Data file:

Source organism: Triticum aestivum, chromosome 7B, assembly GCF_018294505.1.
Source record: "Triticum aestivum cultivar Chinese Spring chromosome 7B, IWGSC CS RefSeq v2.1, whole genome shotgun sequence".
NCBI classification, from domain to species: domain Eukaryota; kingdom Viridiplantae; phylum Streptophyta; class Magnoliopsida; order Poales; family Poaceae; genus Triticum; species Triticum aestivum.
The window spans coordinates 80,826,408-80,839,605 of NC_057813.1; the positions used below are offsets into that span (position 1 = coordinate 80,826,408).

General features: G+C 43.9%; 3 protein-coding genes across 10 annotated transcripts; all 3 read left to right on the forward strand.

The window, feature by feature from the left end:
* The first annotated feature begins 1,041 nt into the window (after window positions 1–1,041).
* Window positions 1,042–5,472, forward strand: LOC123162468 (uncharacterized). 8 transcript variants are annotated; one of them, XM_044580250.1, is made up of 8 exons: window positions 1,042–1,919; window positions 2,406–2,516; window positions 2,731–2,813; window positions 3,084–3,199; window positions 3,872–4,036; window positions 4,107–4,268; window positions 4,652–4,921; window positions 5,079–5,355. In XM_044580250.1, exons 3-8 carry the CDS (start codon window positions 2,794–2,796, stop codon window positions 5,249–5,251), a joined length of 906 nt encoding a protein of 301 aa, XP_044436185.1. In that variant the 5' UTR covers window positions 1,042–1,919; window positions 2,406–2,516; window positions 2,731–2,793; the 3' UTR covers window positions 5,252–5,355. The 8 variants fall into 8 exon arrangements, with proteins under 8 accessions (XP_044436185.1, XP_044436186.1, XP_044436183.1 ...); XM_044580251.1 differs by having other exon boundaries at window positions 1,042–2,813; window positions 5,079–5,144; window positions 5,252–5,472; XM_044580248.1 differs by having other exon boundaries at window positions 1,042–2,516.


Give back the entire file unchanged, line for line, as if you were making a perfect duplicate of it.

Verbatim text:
Source organism: Triticum aestivum, chromosome 7B, assembly GCF_018294505.1.
Source record: "Triticum aestivum cultivar Chinese Spring chromosome 7B, IWGSC CS RefSeq v2.1, whole genome shotgun sequence".
NCBI classification, from domain to species: domain Eukaryota; kingdom Viridiplantae; phylum Streptophyta; class Magnoliopsida; order Poales; family Poaceae; genus Triticum; species Triticum aestivum.
The window spans coordinates 80,826,408-80,839,605 of NC_057813.1; the positions used below are offsets into that span (position 1 = coordinate 80,826,408).

General features: G+C 43.9%; 3 protein-coding genes across 10 annotated transcripts; all 3 read left to right on the forward strand.

The window, feature by feature from the left end:
* The first annotated feature begins 1,041 nt into the window (after window positions 1–1,041).
* Window positions 1,042–5,472, forward strand: LOC123162468 (uncharacterized). 8 transcript variants are annotated; one of them, XM_044580250.1, is made up of 8 exons: window positions 1,042–1,919; window positions 2,406–2,516; window positions 2,731–2,813; window positions 3,084–3,199; window positions 3,872–4,036; window positions 4,107–4,268; window positions 4,652–4,921; window positions 5,079–5,355. In XM_044580250.1, exons 3-8 carry the CDS (start codon window positions 2,794–2,796, stop codon window positions 5,249–5,251), a joined length of 906 nt encoding a protein of 301 aa, XP_044436185.1. In that variant the 5' UTR covers window positions 1,042–1,919; window positions 2,406–2,516; window positions 2,731–2,793; the 3' UTR covers window positions 5,252–5,355. The 8 variants fall into 8 exon arrangements, with proteins under 8 accessions (XP_044436185.1, XP_044436186.1, XP_044436183.1 ...); XM_044580251.1 differs by having other exon boundaries at window positions 1,042–2,813; window positions 5,079–5,144; window positions 5,252–5,472; XM_044580248.1 differs by having other exon boundaries at window positions 1,042–2,516.